The question Clark placed on the table was this: “Which is worse, (a) being on the wrong path? or (b) being alone on the path?”
The path, in this case, describes the trajectory of our life, God’s will, purpose, and direction for our life. Just as there are physical paths that lead to predictable physical locations, there are spiritual paths that are equally predictable.
The question was especially timely when I first read it Sunday morning; I was ruminating on a story we’d been discussing in our adult Bible study group about Elisha, who shared God’s instructions with a widow, the mother of a young boy. Elisha said, “Go away with your family and stay for a while wherever you can.” (II Kings 8:1, NIV).
I don’t know how you feel, but when I seek God’s path for my life, I want more details than that. “Go someplace else and stay awhile,” doesn’t seem like enough.
So I tried Clark’s question out on several friends just to get their first thoughts. Most people answered (a); it would be worse to be on the wrong path. I can’t argue with them. I think that might be the best answer for most situations.
As for me, I have no problem going down the path alone if I think I’m right, and most of the time I think I’m right. It’s one of my core personality traits to trust my own judgment first.
I don’t think it’s about arrogance, although arrogance is one of those qualities you can’t see in yourself; it’s just that I know how much I read and how much informed news I listen to, and I know that I am a good student of ideas, so when I trust my own opinion that means I’m trusting my own catalogue of researched thoughts and ideas.
I’m not obstinate about it. I often change my mind, but only after I’m convinced the other opinion comes from an intelligent mind that doesn’t draw all its ideas from one single book or a single talk-radio personality or a single TV program.
The reason I’m going on-and-on about this is because when considering whether it’s worse to be on the wrong path or be alone on the path, well that was an easy choice for me for most of my life. I would always choose my path, and I never cared if I was alone. I never minded being the lone dissenting vote.
Nowadays, however, I’m not so sure about that. Not that I want to be on the wrong path, but even less do I want to be on any path alone. The biggest lesson of my life these past years has been the value of having trusted traveling companions.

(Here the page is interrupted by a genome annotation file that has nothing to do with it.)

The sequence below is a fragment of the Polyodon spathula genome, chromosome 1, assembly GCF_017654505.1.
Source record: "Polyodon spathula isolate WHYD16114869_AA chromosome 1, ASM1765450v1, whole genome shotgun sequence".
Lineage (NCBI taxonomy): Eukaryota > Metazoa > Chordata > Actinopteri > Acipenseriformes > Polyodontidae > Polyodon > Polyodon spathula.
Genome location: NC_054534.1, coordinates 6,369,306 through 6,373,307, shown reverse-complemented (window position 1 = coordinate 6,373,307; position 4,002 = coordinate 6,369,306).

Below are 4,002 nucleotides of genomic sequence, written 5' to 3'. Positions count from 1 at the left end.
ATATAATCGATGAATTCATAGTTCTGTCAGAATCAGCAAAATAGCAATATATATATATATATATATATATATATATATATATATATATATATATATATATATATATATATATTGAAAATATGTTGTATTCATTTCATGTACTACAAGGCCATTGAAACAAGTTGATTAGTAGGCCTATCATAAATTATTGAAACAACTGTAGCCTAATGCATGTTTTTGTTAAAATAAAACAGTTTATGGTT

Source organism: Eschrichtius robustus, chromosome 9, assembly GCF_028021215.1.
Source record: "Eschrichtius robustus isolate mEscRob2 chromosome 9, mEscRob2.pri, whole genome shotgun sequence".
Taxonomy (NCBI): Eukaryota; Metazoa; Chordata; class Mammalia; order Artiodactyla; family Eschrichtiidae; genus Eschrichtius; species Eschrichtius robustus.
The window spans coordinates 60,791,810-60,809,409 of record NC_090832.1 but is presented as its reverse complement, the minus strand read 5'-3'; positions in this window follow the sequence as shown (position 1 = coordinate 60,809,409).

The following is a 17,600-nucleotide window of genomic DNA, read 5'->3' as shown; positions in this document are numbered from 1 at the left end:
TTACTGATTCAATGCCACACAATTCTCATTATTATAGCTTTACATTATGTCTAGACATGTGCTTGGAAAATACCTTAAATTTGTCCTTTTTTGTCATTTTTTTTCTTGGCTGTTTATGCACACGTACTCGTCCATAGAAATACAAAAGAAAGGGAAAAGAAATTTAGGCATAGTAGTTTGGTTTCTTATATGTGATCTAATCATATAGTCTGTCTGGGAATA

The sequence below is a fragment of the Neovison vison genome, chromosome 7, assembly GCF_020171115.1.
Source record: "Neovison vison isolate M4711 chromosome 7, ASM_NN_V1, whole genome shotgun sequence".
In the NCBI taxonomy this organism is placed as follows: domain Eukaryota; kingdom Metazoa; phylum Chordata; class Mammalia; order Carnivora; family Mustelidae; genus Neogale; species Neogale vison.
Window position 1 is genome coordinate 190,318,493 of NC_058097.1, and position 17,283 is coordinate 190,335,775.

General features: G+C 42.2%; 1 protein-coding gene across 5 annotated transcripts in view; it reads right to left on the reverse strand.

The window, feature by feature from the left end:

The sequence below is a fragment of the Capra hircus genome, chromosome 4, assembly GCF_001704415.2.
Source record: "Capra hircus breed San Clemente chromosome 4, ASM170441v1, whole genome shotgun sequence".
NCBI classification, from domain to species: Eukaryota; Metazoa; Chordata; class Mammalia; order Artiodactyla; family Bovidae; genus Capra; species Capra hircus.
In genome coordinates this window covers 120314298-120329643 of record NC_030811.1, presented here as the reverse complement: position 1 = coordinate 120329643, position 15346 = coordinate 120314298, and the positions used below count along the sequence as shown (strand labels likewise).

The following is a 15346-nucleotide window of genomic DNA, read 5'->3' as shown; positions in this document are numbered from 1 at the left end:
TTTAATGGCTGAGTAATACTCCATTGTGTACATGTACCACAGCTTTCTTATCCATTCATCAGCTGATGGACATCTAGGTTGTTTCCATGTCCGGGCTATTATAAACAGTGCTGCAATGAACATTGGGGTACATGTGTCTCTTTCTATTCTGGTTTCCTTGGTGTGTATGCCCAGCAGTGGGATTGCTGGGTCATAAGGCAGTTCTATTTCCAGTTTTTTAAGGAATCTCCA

If I’m alone on the path, even a path I’m convinced is correct, it leaves me captive to my own judgment. Since I won’t doubt myself, I’ll keep going along even if the right path becomes the wrong path. Maybe that’s confidence, or maybe stubbornness, it’s hard to distinguish.
But if I have traveling companions, I can trust our collective judgments. My companions can point out my mistakes and keep me going when I get exhausted. If I’m on the wrong path, but with my trusted band of Godly men, I have a fighting chance to recover and get back right. I am more likely to stay on the correct path when traveling in community.
Fortunately, as Christ-followers, we never have to travel His path alone. In fact, by definition we cannot be alone if we are on His path. Jesus never lays out the path before us just to send us on our way, rather he says simply, “Follow Me.” We are always traveling with Him.
Seth Godin, premier business guru and futurist, wrote in his blog (2-9-11), “Self-sufficiency appears to be a worthy goal, but it’s now impossible if you want to actually get anything done. All our productivity, leverage, and insight come from being part of a community, not apart from it. The goal, I think, is to figure out how to become MORE dependent, not less.”
Mr. Godin is correct, and not just regarding business. I’m grateful for the community of path-walkers who surround me. So Clark, my answer to your question is (b). I don’t want to travel alone.
“I run in the path of Your commands, for You have set my heart free.” Psalm 119:32
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